About BS 546
Until the late 1950s residences in the UK, Ireland and many parts of the Commonwealth were provided with plugs and sockets defined by the British Standard No. 546. Because of a change in wiring of domestic electrical systems - from radial to ring circuits - BS 546 (round pins) was replaced by BS 1363 (fused plugs with rectangular pins). See the domestic wiring techniques page for details about radial and ring circuits.
The history of BS 546 can be traced back to BS 317, published in 1928. Its official title was "Hand-Shield and Side Entry Pattern Three-Pin Wall Plugs and Sockets". BS 317 was in 1930 replaced - with only minor alteration - by BS 372 Part II, which specified 2A, 5A, 15A and 30A plugs and sockets. BS 372 was superseded in April 1934 by BS 546 which included the same four plug/socket sizes with the same dimensions. Appendix A of BS 546-1934 allows for the optional inclusion of fuses up to 5A in any version, except the 2A plug, limited to 2A. The current version is BS 546-1950 (with various more recent amendments). Information provided by David Peacock IEng FIET.
The BS 546 15A variant is still applied in the UK in situations where sockets and plugs are build-in and/or a part of complex circuits (for example in theater wiring), in which it is difficult to trace a blown plug-fuse (BS 1363 plugs always have a fuse). Occasionally 5A devices are still used in the UK for centrally switched domestic lighting circuits, in order to distinguish them from normal power circuits.
The 30A variant was used for (semi-) industrial equipment. It is now replaced by high current and multiphase sockets and plugs defined by the IEC 60309 standard
Plugs and sockets that are essentially identical to BS 546
Image nos. 8 - 13 show sockets and plugs, made in India according to IS 1293 standard. The devices are bought in Bhutan that, like Nepal, has adopted the Indian standard. Images 14 and 15 show South African SANS 164 plugs, also based on BS 546.
8-9: Two types of Indian sockets that can be used for either 16A or 6A plugs (see image nos. 10 an 11) . Although fully comparable to BS 546, Indian IS 1293 plugs and sockets are rated at 240V - 16A or 6A, rather than 15A and 5A. Both types of sockets have safety shutters. Socket no. 9 has also a fuse and control light. The fuse is not hard wired; it is up to the electrician when installing the socket to wire the fuse (or not). Switch and fuse are not compulsary.
10: Indian 6A - 240V socket that can be used for earthed 6A plugs (3-pin, see no. 12) or non-earthed 6A plugs (2-pin, see no. 13). Brand name: Anchor. The spacing between L and N pins of earthed and non-earthed plugs differ. This is intrinsic to all BS 546 based plugs (see South African gallery for data).
11-12: IS 1293 16A plug (no. 11), and 6A (no. 12) plugs. The green arrows indicate the spacing between line (left) and neutral (right) pin. Also 3-pin IS 1293 plugs have an inspection hole to check earth pin wiring (see insets; compare with no.7)
13: Non-earthed 6A plug. This 2-pin plug is similar to the BS 4573 shaver plug, but lacks the partial insulation of the pins.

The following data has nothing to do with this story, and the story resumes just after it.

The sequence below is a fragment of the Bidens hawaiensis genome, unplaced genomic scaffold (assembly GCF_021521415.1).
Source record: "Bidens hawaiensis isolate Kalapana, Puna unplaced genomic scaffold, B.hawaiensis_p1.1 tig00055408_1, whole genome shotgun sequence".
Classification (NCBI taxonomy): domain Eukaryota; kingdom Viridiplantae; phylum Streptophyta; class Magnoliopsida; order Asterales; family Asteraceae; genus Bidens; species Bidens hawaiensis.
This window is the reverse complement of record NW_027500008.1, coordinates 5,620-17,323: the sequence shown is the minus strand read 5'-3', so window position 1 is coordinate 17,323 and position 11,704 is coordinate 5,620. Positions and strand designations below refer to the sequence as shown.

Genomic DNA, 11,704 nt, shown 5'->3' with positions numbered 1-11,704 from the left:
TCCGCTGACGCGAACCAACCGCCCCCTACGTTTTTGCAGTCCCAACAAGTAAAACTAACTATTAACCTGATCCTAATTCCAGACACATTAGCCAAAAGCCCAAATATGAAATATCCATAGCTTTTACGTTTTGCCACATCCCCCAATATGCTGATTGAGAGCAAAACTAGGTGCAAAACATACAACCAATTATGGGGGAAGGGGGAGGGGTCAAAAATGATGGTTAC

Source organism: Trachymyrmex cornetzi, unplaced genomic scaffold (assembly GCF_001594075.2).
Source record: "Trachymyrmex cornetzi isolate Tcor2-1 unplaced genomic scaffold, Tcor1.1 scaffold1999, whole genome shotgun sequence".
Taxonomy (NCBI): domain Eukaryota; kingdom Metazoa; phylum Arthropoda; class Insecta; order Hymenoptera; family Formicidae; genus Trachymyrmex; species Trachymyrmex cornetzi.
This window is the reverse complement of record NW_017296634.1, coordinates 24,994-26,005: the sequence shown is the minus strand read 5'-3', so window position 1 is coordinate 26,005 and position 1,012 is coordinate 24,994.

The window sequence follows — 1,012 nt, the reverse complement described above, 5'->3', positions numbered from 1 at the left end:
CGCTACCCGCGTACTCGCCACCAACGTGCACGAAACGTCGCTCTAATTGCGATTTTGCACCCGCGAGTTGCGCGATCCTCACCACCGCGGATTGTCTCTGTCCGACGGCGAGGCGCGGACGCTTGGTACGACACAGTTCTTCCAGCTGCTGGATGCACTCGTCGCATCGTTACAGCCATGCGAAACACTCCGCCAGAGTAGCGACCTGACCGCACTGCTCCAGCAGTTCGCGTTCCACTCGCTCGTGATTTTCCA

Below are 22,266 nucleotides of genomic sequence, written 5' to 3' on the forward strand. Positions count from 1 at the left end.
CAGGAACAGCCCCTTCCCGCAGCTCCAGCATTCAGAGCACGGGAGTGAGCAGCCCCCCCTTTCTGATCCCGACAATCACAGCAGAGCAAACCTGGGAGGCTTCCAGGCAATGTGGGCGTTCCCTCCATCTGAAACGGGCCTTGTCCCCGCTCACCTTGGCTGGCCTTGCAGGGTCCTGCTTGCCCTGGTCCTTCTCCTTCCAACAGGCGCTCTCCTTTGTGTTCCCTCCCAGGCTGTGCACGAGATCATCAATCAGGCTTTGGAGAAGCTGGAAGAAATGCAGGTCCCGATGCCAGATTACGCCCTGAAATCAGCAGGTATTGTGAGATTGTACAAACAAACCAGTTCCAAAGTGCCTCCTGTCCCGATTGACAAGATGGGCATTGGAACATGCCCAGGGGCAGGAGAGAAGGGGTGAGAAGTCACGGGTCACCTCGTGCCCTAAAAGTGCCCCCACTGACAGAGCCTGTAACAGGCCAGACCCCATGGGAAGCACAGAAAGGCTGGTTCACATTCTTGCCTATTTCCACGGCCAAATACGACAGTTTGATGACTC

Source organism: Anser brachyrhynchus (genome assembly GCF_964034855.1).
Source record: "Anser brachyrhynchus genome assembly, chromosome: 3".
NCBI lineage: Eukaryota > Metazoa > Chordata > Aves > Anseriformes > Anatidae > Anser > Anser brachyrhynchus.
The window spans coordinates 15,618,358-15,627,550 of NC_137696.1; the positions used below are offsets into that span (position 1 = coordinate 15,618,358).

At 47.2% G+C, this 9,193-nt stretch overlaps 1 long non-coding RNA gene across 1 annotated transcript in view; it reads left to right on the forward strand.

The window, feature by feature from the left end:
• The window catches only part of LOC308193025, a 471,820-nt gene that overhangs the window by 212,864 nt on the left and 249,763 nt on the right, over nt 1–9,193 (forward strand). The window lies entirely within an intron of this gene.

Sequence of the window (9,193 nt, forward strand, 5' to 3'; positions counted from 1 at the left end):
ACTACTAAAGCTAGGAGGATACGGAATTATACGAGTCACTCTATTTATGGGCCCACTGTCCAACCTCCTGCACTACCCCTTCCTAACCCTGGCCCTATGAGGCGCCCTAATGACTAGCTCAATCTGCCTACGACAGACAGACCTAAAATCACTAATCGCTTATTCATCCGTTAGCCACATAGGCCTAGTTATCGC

14: IS 1293 6A adapter plug for one earthed plug (as no. 12) and two not earthed plugs (as no. 13)
Manufacturers: Anchor Electricals PVT.LTD , India (nos. 8, 10-14) and CPL Pigmy, India (no. 9)
15-16: South African plugs according to SANS* 164 specifications. No. 15 is an example of SANS 164-1, rated at 16A-250V, while no.16 shows a 6A SANS 164-3 plug. Two aspects differ from BS 546 plugs used in the U.K.: (i) partial insulation of power pins is not compulsory and (ii) plug housing do not have an inspection hole for earth pin wiring. Manufacturers: no. 14: Litemaster (part of Crabtree, South Africa) and no. 16: Procast Manufacturing, South Africa.
More material is displayed in the South Africa gallery. * SANS stands for South African National Standard.
17: SANS 164-1, 16A-250V plug with a partly transparant housing. Manufacturer: Lumex (Lumex Clipsal Pty, now Schneider Electric).
More BS 546 plugs, adapters and multi-plugs
18: Plug of a power cord meant for double insulated appliances. The plug has a non-conductive 'earth' pin, which is needed to open the safety shutters and to enforce the correct orientation of line and neutral pin. The official name of a non-conductive pin is an Insulated Shutter Opening Device (ISOD).
19: 15A, 2-way converter plug (the second, top side set of slots is not visible), which allows the use of BS 1363 plugs in a house equipped with BS 546 sockets. According to BS 1363 standards converter plugs are provided with 13A fuse. Manufacturer: Voltex, South Africa.
20: BS 546 2A, 3-way multi-plug. Manufacturer: Clang.
Fused BS 546 plugs
In contrast to BS 1363 (see above comments) by far the most BS 546 plugs do not have a fuse. However, fused BS 546 plugs are offered as an extra means of protection.
21-22: 5A BS 546 plug with a 5A fuse. Note that fused BS 546 plugs have a rectangular shape, in contrast to the triangular, non-fused counterparts (see nos. 4 and 5). Brand name: MK Electric, England.
23-24: Fused 15A BS 546 safety adapter meant for a 15A and 5A BS 546 plug. Both outlets have safety shutters. It is indicated that the total loading must not exceed 15 Amps. The fitted 5A fuse only protects the 5A outlet. Brand name: MK Electric.
Both plugs have a small type of cartridge fuse (BS 646), rather than the larger BS 1362 fuses that are used in BS 1363 plugs.
Obsolete adaptable 2A, 5A, 15A two and three round pin plug.
Click here for Crater.
Classic BS 546
Old plugs and outlets made in Britain and China.
Click here for examples.
BS 372 : 1930 Part 1
Non-earthed plugs and sockets, and historical notes.
Click here for examples.
BS 52 : 1963
Bayonet cap (B22d-2) lamp holders with BS 52 plug adapter.
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